tariff; we know that he is a successful business man who will, if
elected, insist that the state's affairs be managed on a strict business
basis. We do not care a rap about John Morehead's views upon the
Aldrich currency scheme; we know that if elected he will have
nothing to do with the adoption or rejection of that scheme, but will
devote his time to seeing to it that the state gets a dollar's worth
of service for every dollar it expends, and that he will do the work
the people pay him to do instead of absenting himself from his
office two-thirds of the time to play politics. We do not care a rap
about, John Morehead's views on infant baptism, or foreordination,
or immersion or predestination or probation; we know that he
advocates those reforms that the people are demanding, and that his
advocacy has not been confined to lip service or mere platform pos
ing. We don't care the snap of a finger what his church affiliations
are, or whether he has any; we know that his private life has been
clean, that he stands well with his neighbors, that his record as a
business man is without blemish, that he is public spirited, and that
he is a good neighbor and a staunch friend. We know that he is
not a polished orator, but we do know that he never passes his
word without due consideration, and that once passed he stands by
We have known John Morehead for twenty-five years. During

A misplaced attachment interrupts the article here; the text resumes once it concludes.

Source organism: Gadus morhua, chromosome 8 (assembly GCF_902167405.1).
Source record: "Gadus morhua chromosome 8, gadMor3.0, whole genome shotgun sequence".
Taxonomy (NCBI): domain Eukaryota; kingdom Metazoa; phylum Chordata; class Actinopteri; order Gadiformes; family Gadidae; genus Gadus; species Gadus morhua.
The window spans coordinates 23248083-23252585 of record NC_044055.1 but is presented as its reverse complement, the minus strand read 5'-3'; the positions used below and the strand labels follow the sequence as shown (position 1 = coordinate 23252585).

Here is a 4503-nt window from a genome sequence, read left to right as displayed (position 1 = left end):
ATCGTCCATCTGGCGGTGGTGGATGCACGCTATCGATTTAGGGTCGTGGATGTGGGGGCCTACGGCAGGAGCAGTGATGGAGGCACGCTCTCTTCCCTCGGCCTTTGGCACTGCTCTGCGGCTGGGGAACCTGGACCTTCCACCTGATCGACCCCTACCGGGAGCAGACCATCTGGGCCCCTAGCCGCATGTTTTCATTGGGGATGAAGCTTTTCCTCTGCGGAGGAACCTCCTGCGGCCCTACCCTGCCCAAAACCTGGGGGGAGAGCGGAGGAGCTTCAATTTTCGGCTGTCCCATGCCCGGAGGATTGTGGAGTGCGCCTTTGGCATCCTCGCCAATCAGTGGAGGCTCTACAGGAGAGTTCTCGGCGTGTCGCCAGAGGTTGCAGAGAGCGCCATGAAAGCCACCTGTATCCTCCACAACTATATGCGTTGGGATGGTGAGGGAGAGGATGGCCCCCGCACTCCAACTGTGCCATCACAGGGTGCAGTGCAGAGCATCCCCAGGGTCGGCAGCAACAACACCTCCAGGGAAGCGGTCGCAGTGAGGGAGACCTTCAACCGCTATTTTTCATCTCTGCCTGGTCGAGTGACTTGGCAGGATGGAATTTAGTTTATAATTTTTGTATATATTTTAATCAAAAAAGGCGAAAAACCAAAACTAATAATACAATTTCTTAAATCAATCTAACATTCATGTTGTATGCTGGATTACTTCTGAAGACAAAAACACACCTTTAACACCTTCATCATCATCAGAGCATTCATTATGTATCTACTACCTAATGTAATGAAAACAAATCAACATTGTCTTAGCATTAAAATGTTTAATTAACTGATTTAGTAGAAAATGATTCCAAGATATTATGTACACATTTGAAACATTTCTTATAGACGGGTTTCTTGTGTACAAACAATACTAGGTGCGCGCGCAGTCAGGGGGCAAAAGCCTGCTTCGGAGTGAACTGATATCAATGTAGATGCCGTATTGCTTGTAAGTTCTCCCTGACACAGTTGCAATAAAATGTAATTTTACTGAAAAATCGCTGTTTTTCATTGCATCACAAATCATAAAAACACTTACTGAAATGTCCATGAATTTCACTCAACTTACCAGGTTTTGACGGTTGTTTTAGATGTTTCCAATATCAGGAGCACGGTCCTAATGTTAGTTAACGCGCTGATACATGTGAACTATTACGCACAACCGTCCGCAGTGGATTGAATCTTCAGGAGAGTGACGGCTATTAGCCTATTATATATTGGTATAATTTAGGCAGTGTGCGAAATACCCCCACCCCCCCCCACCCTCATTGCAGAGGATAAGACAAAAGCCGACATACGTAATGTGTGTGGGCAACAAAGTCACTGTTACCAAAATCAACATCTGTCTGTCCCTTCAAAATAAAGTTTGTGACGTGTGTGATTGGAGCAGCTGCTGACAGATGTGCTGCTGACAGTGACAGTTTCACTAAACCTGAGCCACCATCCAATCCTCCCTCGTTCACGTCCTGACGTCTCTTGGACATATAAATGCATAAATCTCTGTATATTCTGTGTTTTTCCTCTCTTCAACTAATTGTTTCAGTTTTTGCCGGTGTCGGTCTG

all that time we have never heard him charged with doing any man
an injury, never heard him charged with doing a wrongful act,
never heard him accused of sharp practice. No man has ever dared
to stand forth and accuse John Morehead of wronging .him out of
If we understand the temper of the voters of Nebraska they
want just the kind of a man John Morehead is to act as chief execu
tive of this state. They want that kind of a man because they want
a business administration of the state's affairs. They can get Chau
tauqua lecturers at the rate of $5 a dozen, and the woods are full
of men who are willing to shed barrels of tears over the woes of the
dear people at so much per shed. They want a governor with
whom they can talk business in a businesslike way without being
compelled to listen to tirades of abuse.
As we understand it, the voters of Nebraska are growing mighty
weary of flub-dub and pretense, and are anxious to secure the serv
ices of a man who has demonstrated his business ability to the extent
that he may safely be entrusted with the job of attending to the
state's immense business interests. The voters are pretty well bent
upon securing the reforms they want, and are not greatly in need of
liny political Moses. . They want their public business attended to ;
they'll attend to the reform end of the game.
If the gentleman who predicted a dry fall in Nebraska will call
at this office he will be handed something greatly to his disadvantage.
Nebraska owns more automobiles per hundred population than
any other state. And that is not the only thing she leads in, either.
The German Day celebration in Lincoln is a credit to the Ger-
man-American citizens who promoted it. But it is such a big cele
bration that it is unfair to ask German-Americans to carry it alone.
Everybody ought to help. . 1
When You're; in a Hurry
you'll find that we can save you a lot
of time buying clothes; that's one of
the advantages of ready-made gar
ments; doesn't take long to get a fit
and a style you want.